These days we get a lot of insight into other people’s lives through social media. Facebook and Instagram is flooded with posts of friends’ exotic holidays, fabulous parties, new cars and new homes.
Everyone always seems happier, younger, skinnier and wealthier than you do, right? Don’t be fooled, it’s just the Facebook filter! We don’t mean the filters that physically change the exposure to posted images, we mean that people post photos of their lives to deliberately create and manage how people perceive them. In other words, you see what others want you to see and this is true outside of social media as well.
It is particularly important to remember this if you’re stewing about someone else’s spending. Economists and psychologists say we care about our status, especially relative to our peers, and what we consume can be a way of keeping track. We may lose self-esteem if we fear our consumption is below the average of our group and gain self-esteem if we think our spending is above average.
That dynamic helps lead to the phenomenon of “conspicuous consumption,” first identified by economist Thorstein Veblen in his 1899 book “The Theory of the Leisure Class.” Veblen coined the term to describe how newly wealthy people bought luxury goods to display their economic power and boost their social status.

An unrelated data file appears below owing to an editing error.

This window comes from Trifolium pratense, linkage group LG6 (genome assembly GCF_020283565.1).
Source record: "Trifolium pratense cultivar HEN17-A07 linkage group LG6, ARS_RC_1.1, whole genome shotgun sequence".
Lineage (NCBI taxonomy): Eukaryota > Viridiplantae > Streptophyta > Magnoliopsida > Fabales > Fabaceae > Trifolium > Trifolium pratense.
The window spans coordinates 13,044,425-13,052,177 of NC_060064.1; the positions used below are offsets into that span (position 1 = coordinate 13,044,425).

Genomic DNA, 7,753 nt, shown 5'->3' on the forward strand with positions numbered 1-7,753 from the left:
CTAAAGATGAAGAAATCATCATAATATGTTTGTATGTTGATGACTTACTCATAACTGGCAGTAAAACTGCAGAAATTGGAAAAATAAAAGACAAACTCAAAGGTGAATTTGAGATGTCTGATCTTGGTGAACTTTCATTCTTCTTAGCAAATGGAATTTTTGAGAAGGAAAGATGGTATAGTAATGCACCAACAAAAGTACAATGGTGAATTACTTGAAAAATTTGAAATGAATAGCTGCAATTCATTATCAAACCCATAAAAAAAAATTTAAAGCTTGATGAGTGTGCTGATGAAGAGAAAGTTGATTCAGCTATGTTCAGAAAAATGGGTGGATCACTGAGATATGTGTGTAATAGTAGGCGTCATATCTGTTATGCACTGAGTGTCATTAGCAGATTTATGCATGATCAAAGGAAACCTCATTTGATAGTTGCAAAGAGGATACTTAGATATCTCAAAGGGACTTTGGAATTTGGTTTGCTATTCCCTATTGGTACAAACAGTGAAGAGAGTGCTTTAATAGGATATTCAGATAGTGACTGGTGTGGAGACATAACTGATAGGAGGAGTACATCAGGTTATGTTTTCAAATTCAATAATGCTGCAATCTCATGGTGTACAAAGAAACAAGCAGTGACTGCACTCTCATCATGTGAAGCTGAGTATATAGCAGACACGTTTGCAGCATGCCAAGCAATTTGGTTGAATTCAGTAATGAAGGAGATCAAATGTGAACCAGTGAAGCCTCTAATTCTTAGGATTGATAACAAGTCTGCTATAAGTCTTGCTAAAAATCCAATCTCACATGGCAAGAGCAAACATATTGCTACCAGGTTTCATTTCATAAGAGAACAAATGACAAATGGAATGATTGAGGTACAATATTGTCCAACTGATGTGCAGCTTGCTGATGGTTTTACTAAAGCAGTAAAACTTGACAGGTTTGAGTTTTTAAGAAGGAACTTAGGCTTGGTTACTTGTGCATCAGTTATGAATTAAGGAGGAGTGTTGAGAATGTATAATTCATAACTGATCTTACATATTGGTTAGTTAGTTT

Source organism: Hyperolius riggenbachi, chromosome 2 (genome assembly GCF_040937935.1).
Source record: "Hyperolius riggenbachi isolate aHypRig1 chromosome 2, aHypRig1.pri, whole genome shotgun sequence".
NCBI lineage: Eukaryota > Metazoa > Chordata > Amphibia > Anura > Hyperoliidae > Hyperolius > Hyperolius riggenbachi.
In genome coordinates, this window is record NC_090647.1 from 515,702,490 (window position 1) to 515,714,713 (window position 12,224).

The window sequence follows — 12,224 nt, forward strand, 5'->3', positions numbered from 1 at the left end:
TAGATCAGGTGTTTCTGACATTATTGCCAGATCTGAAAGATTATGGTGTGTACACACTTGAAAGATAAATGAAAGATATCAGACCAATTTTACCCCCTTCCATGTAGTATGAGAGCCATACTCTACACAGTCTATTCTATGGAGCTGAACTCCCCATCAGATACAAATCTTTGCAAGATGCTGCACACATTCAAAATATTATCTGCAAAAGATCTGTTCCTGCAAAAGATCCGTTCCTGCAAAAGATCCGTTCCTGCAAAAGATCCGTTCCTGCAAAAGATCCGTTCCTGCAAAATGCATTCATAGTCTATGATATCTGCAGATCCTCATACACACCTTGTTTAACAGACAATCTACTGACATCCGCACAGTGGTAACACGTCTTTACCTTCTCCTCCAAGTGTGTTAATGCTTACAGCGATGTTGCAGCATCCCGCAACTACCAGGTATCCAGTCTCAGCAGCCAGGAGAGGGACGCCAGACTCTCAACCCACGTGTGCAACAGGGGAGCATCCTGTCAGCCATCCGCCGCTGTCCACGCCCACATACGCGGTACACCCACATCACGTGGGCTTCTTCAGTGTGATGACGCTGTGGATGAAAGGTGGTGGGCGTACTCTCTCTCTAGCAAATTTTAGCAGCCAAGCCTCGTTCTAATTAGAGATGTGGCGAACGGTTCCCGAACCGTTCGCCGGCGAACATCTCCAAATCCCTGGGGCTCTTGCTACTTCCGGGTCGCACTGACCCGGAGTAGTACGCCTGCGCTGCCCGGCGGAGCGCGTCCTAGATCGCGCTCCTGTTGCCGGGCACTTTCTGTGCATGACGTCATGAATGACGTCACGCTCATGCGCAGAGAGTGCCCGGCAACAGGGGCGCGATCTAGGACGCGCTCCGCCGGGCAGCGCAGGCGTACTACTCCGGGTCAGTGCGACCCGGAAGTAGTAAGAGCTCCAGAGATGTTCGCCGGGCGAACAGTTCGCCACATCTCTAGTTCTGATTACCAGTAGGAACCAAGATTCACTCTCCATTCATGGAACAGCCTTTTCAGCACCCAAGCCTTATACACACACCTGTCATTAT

Economists have since confirmed that conspicuous consumption, peer pressure about spending and concerns about “keeping up with the Joneses” aren’t limited to the wealthy.
Measuring ourselves against others can spur some people to economic success. Having a competitive “how can I do better?” impulse drives them to work harder, invest more and persevere through difficulties.
However, it also can lead people to waste money on things that aren’t really important and miss out on the things that are.
The new car, that house and that exotic trip are the shiny end results of a series of decisions hidden below the surface. What we don’t see, typically, are the trade-offs — or their consequences.
Mindless spending can create anxiety at best, and living well beyond our means at worst.
Work out what is important to you, and ignore the other noise
Defining life goals and identifying core values can help you change behaviour and feel better about yourself. If you want early retirement, for example, you may discover high levels of spending and low savings make that impossible. However, if you are very clear on that goal, you are more likely to be willing to cut spending on stuff you care less about. Ultimately, people need to decide for themselves what’s essential and what’s not.
Being more mindful about spending returns our focus to where it should be: our own decisions and our own lives, rather than others’.